By relying on the ritual practices of the Buddhist tradition that Kukai transmitted to Japan from China, Kukai asserted that a Buddhist practitioner could attain full enlightenment in a single lifetime. 

“What is important here is the claim that the potential for this enlightenment is achieved ‘within one’s lifetime,’ and never once did Kukai suggest in his writings that the goal was to transform one’s corpse into an object of veneration after death, as seen in the phenomenon of sokushinbutsu,” Swanson said.

Then why did this happen? Key to understanding the practice, according to Swanson, is how Kukai was memorialized through legends that were created after his death. These claimed that he “entered into a state of contemplation,” or nyujo, at the end of his life on Mount Koya — suggesting that he never died but was in a state of perpetual meditation.

“The lore that surrounded Kukai’s death and his postmortem transformation into a compassionate, salvific figure captured the imagination of religious practitioners throughout the medieval period and could be seen at the basis of the development of the sokushinbutsu phenomenon,” Swanson said. – If Sokushinbutsu was based on misunderstanding, well, that would be tragic on multiple levels.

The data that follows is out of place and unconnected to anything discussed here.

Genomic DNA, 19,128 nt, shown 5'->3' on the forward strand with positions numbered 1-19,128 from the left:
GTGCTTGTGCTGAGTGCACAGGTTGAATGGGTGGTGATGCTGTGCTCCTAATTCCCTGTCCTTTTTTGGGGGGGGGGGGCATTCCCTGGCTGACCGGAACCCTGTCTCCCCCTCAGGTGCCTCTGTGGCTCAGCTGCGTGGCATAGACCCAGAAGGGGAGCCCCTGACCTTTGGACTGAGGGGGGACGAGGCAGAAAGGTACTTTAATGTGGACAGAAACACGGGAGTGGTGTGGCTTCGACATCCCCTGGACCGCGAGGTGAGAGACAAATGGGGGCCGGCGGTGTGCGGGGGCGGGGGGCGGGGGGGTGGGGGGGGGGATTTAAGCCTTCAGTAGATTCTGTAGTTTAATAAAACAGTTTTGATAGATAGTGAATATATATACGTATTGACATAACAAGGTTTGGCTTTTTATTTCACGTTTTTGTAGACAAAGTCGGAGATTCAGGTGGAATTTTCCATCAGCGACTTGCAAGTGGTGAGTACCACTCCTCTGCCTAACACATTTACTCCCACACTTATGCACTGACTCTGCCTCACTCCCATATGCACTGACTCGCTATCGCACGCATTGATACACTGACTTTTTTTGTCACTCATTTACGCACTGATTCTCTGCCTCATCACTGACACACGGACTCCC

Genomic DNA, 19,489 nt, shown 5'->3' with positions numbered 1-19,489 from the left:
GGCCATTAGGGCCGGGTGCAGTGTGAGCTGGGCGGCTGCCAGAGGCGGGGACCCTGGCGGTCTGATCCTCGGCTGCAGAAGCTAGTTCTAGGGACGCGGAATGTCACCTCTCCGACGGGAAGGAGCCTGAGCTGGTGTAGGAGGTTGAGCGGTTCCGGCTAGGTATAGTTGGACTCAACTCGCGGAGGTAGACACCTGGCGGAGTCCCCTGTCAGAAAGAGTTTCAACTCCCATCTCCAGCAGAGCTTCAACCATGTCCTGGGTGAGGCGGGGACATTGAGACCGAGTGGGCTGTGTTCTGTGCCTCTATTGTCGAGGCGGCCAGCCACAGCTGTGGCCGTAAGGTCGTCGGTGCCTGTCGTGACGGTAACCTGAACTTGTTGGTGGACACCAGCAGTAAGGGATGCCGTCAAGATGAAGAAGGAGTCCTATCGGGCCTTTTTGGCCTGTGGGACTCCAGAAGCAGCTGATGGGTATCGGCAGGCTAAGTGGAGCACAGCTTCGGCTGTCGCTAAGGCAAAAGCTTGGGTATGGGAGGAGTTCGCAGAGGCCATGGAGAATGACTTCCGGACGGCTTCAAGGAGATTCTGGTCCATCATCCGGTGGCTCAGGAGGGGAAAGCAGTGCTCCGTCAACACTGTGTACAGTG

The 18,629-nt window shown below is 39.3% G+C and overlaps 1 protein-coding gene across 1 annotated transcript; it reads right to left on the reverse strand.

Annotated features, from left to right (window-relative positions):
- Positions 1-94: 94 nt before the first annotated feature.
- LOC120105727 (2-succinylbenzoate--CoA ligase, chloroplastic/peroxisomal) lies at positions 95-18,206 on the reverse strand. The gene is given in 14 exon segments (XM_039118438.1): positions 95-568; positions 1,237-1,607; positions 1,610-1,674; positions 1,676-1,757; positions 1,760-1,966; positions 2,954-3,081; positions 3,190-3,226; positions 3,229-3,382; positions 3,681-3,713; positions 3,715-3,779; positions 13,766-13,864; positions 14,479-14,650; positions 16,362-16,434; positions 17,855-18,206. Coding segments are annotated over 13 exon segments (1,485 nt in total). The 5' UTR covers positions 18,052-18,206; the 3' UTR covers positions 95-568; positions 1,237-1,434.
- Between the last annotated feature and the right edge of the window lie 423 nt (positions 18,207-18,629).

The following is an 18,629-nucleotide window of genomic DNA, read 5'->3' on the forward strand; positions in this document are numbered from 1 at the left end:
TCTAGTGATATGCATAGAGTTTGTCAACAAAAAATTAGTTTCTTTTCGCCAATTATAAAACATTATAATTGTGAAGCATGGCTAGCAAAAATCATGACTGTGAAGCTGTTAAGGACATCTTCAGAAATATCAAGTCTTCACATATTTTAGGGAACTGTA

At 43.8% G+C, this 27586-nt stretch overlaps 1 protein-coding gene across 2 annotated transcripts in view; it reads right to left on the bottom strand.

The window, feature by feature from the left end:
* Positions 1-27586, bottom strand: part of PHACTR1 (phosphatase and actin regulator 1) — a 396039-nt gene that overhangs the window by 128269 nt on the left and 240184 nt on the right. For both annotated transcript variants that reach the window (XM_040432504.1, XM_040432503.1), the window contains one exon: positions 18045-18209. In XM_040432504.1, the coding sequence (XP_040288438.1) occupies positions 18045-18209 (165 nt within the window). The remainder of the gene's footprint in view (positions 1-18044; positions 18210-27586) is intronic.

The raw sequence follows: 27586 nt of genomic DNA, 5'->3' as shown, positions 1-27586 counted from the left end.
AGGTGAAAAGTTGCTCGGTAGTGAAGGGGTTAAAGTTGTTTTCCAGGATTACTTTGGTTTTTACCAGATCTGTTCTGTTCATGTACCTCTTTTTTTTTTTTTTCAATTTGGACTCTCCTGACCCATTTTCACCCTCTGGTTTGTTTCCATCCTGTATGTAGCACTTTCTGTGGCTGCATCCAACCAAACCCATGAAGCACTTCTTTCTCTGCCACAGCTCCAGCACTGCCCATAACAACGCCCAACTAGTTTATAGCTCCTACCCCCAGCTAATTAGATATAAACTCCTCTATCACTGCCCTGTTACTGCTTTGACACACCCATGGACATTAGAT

My first encounter with sokushinbutsu was QI. It’s a British Panel show once hosted by Stephen Fry and now Sandi Toksvig, about all things Quite Interesting. Sokushinbutsu is quite interesting.

While Mount Kongou isn’t a location of sokushinbutsu practice, the meaning behind its name explains why it was picked for Sekiro. 金剛 (Kongou) means vajra (indestructible substance); diamond; adamantine​ and thunderbolt; Indra’s weapon; Buddhist symbol of the indestructible truth​. Seems like a good place to practice Buddhism.

Regarding the monk in the sunken valley. Cold weather preserves bodies and prevents bacteria from decomposing bodies so that would go some way to explaining why the monk remains intact after death, in addition to any sokushinbutsu practice he was observing.